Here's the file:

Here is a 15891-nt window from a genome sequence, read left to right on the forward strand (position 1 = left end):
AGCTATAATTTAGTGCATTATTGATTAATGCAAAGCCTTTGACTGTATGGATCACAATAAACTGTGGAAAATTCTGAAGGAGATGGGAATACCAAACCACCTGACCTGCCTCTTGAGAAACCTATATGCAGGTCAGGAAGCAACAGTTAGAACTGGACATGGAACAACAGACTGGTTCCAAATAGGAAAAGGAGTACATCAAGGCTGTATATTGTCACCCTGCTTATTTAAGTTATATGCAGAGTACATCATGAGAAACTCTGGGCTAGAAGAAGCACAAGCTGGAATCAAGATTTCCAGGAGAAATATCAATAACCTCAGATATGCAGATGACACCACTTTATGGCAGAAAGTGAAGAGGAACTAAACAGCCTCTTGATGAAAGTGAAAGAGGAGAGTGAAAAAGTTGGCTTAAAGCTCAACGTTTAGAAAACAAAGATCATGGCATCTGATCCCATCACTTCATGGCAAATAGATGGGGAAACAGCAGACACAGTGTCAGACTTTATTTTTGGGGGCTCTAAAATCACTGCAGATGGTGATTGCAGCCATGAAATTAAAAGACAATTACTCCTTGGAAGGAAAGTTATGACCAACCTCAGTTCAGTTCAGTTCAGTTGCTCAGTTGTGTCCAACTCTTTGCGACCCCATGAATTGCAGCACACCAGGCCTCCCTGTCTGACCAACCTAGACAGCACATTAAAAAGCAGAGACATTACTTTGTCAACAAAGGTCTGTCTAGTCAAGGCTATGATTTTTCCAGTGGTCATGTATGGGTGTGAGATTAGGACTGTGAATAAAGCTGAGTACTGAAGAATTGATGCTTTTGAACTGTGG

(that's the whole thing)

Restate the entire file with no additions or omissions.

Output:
Here is a 15891-nt window from a genome sequence, read left to right on the forward strand (position 1 = left end):
AGCTATAATTTAGTGCATTATTGATTAATGCAAAGCCTTTGACTGTATGGATCACAATAAACTGTGGAAAATTCTGAAGGAGATGGGAATACCAAACCACCTGACCTGCCTCTTGAGAAACCTATATGCAGGTCAGGAAGCAACAGTTAGAACTGGACATGGAACAACAGACTGGTTCCAAATAGGAAAAGGAGTACATCAAGGCTGTATATTGTCACCCTGCTTATTTAAGTTATATGCAGAGTACATCATGAGAAACTCTGGGCTAGAAGAAGCACAAGCTGGAATCAAGATTTCCAGGAGAAATATCAATAACCTCAGATATGCAGATGACACCACTTTATGGCAGAAAGTGAAGAGGAACTAAACAGCCTCTTGATGAAAGTGAAAGAGGAGAGTGAAAAAGTTGGCTTAAAGCTCAACGTTTAGAAAACAAAGATCATGGCATCTGATCCCATCACTTCATGGCAAATAGATGGGGAAACAGCAGACACAGTGTCAGACTTTATTTTTGGGGGCTCTAAAATCACTGCAGATGGTGATTGCAGCCATGAAATTAAAAGACAATTACTCCTTGGAAGGAAAGTTATGACCAACCTCAGTTCAGTTCAGTTCAGTTGCTCAGTTGTGTCCAACTCTTTGCGACCCCATGAATTGCAGCACACCAGGCCTCCCTGTCTGACCAACCTAGACAGCACATTAAAAAGCAGAGACATTACTTTGTCAACAAAGGTCTGTCTAGTCAAGGCTATGATTTTTCCAGTGGTCATGTATGGGTGTGAGATTAGGACTGTGAATAAAGCTGAGTACTGAAGAATTGATGCTTTTGAACTGTGG